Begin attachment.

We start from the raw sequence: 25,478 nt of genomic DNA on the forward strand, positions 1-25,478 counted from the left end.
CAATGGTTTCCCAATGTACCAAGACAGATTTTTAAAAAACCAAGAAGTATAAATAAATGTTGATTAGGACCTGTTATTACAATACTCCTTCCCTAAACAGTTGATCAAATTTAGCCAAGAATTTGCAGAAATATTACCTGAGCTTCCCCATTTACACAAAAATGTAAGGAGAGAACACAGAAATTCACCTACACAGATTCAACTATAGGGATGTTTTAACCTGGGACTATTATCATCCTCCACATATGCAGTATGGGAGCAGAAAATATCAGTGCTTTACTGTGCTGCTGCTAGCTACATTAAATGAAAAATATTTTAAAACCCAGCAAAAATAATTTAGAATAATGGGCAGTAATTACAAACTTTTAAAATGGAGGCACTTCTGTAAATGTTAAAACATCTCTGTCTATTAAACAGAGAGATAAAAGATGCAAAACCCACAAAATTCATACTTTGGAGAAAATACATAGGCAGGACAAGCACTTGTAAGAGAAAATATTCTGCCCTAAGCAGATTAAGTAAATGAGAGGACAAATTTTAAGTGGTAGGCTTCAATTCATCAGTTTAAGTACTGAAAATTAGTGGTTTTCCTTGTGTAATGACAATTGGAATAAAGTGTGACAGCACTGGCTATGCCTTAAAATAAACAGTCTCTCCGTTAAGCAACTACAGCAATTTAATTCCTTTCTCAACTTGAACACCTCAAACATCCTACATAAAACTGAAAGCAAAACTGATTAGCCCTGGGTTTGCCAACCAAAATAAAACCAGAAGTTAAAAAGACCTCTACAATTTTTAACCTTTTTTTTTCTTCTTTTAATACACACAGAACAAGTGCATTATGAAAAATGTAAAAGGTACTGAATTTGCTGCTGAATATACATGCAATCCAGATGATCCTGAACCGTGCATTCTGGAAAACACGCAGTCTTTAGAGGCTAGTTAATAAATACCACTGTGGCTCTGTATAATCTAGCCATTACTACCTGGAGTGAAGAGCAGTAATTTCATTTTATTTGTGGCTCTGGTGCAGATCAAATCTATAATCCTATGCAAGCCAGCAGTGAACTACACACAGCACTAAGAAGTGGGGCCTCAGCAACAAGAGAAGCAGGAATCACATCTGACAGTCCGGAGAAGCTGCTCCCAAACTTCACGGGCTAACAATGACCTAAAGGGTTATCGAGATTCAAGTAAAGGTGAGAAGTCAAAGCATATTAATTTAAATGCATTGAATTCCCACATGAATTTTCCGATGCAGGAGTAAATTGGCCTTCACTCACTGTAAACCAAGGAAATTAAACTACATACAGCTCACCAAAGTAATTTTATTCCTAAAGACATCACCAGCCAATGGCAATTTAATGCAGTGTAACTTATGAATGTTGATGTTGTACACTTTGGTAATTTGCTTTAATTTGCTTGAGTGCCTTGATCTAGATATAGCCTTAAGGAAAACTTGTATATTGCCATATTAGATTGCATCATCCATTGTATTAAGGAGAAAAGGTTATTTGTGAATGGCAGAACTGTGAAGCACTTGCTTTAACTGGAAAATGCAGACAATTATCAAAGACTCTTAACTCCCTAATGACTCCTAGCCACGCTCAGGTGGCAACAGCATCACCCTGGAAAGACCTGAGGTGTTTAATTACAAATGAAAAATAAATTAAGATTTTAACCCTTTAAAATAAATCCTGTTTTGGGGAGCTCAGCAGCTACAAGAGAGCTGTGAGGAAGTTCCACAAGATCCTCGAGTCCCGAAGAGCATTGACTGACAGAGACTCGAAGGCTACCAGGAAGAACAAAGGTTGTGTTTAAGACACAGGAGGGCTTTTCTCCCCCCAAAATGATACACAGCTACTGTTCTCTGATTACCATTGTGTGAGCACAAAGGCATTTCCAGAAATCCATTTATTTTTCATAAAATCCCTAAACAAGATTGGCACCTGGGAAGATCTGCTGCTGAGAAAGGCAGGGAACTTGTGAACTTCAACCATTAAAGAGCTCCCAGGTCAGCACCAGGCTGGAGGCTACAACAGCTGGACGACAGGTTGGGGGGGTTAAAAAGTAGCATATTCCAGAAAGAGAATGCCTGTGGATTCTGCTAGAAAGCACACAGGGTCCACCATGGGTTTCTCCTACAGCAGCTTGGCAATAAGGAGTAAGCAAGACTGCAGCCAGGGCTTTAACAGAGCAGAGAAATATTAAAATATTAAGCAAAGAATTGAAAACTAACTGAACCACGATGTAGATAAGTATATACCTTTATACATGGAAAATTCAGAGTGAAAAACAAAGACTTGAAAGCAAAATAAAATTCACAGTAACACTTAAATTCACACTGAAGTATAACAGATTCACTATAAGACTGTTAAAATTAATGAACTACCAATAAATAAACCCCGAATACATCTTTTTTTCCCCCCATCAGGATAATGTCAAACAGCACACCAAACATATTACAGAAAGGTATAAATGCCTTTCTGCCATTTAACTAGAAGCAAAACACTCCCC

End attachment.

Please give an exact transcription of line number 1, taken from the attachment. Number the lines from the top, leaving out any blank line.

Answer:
We start from the raw sequence: 25,478 nt of genomic DNA on the forward strand, positions 1-25,478 counted from the left end.